HM: I assume that you’ve also strengthened those relationships with the business sector, with schools and others, is that right?
MA: So, I spent most of my weeks speaking to partners right the way across, so speaking to business leaders, speaking to our hospitality industry, and speaking to the hotels and bars, to our communities, to the football clubs and, obviously, you know, to police and fire partners, to the faith network, as I’ve mentioned. We have a very good health protection board at the moment with a wide range of partners who are meeting, you know, every week or every other week just to make sure our strategy is aligned and we’re doing everything we possibly can. So, absolutely that relationship has been deepened and strengthened as a result, and, you know, I’m delighted now when I, you know, meet people because I feel like I’ve got, kind of, strong bonds, strong friendships with people that 18 months ago I wouldn’t necessarily have had in the same way.
HM: Brilliant. Just thinking, I mean I know we’ve touched on it already, but just thinking a bit more about the reorganisation of public health functions that’s currently under way in England. So, as it stands on the 1st October 2021, Public Health England will cease to exist in its shadow form, and then many of its functions will move over to the United Kingdom Health Security Agency and the Office for Health Improvement and Disparities.
So, alongside that, the health and care bill currently going through parliament, I think, is aiming to bring more about joined up working between the NHS, between local government and other partners, which of those changes become law should hopefully lead to an increased focus on population health and work to tackle health inequalities. Tracy, I just wanted to ask you, given all the changes that are currently underway, what would you say are some of the main challenges and opportunities from a public health perspective?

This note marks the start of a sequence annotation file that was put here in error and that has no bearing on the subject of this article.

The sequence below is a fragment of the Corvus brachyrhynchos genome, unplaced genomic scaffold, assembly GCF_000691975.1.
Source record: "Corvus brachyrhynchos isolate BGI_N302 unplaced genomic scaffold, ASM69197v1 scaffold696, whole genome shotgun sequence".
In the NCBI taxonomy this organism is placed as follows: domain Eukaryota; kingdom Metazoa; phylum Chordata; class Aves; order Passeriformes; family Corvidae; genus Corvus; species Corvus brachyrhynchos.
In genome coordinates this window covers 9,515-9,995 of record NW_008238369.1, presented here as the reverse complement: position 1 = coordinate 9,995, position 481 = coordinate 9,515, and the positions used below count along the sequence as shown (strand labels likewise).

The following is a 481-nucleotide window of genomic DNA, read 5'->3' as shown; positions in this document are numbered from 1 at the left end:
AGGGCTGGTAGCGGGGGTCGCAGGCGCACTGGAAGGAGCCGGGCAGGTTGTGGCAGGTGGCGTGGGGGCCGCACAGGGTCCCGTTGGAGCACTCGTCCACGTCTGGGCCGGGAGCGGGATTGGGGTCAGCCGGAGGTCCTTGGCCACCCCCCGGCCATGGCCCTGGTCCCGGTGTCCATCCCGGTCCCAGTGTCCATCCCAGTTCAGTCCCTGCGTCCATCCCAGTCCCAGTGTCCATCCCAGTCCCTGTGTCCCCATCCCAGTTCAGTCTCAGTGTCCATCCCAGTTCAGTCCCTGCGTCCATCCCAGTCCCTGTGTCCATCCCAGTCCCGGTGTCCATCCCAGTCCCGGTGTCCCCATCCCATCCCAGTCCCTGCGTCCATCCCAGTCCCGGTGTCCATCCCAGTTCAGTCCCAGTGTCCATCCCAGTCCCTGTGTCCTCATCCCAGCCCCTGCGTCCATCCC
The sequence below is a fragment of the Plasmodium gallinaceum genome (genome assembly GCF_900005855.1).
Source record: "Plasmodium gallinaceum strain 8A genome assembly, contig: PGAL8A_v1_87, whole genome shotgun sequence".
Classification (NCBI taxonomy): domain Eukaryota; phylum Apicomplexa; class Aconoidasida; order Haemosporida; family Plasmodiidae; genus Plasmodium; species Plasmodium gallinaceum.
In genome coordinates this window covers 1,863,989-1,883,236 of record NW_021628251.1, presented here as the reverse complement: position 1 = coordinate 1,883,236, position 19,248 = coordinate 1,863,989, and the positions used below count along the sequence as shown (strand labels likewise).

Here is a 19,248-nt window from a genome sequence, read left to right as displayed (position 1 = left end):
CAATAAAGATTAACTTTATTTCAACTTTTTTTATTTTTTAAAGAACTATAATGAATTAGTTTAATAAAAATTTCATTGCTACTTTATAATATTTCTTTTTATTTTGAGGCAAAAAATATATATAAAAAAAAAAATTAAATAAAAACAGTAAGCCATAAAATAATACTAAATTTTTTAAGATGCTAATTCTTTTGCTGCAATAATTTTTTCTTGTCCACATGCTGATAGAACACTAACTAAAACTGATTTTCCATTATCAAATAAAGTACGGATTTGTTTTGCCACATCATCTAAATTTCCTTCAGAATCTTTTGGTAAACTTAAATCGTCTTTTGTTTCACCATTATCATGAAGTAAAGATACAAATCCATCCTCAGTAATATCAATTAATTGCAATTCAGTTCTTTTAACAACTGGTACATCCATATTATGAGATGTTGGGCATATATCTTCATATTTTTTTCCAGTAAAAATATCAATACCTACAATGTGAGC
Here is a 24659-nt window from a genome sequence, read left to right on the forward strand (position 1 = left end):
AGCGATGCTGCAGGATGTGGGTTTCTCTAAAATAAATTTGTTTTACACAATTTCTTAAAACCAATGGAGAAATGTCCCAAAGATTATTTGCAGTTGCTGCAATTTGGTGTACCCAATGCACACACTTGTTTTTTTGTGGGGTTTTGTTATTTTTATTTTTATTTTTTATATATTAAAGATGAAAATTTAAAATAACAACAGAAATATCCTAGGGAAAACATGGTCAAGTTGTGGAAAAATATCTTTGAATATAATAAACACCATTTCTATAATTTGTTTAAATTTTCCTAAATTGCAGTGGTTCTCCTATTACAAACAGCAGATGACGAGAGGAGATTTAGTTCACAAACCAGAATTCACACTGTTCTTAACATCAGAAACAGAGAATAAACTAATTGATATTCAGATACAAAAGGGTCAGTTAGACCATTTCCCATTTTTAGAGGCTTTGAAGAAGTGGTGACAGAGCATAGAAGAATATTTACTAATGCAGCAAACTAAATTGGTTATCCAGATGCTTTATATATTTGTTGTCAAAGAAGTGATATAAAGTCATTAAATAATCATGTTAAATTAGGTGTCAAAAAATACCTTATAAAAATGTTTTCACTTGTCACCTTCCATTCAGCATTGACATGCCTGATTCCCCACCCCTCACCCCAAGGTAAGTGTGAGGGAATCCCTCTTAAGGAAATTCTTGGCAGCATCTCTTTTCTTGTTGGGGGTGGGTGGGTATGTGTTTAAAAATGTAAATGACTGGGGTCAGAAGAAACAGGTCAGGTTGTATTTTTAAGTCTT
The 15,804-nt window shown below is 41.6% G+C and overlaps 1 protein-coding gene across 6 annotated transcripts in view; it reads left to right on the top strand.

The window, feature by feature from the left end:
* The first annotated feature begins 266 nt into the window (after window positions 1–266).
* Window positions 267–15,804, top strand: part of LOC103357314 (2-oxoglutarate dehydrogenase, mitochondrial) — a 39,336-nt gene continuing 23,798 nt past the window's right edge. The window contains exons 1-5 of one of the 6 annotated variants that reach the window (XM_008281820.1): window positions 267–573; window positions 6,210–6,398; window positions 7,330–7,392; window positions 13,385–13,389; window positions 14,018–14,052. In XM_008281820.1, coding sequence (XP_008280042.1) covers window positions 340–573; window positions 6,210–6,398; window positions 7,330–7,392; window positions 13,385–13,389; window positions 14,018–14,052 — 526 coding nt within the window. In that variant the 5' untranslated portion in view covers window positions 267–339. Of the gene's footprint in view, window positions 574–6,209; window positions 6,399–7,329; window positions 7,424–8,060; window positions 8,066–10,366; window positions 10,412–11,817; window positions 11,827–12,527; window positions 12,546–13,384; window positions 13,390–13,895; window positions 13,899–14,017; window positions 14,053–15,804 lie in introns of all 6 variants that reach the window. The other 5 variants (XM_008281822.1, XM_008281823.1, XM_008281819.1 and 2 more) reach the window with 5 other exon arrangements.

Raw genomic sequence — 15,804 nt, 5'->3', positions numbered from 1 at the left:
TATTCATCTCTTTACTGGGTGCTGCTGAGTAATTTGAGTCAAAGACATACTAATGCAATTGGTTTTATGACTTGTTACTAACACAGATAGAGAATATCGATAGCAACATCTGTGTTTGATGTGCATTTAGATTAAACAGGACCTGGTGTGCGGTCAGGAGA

TD: For me, there is, and I think this is partly due to the pandemic, but partly due to any infrastructural change, the system becomes louder than the issues that were there to deal with. And, so, for me, it’s about making sure that we don’t become distracted. There is a real risk, particularly around recovery, that we become very focused on getting services and buildings back to use, and we lose sight of the needs of people within that. Listening to Matt just talk now gave my heart a little skip, in terms of talking about the relationships that have been cemented, his presence in his community and the value that that brings.
And that’s absolutely where I would hope we can maintain our focus; we move on too quickly from the needs of people. And I think as we get caught up in the noise of transition and restructuring we can lose sight of that. We didn’t live in utopia before COVID happened. We had inequalities. We had communities and individuals that were in high need of support and help.
And, for me, it’s that we can continue to focus on those social determinants of health, so where people live, the value and the quality of the homes that they live in. That people are living in good quality homes, have access to good education and employment. Have access to good places to live, whether it’s green spaces or good communities where people feel incredibly connected and safe. That would be how we can maintain good health and wellbeing and help people on the road to recovery from COVID, which is going to be far deeper than just that service of getting them waiting lists cleared and front doors of hospitals all re-opened again, and GPs opened again.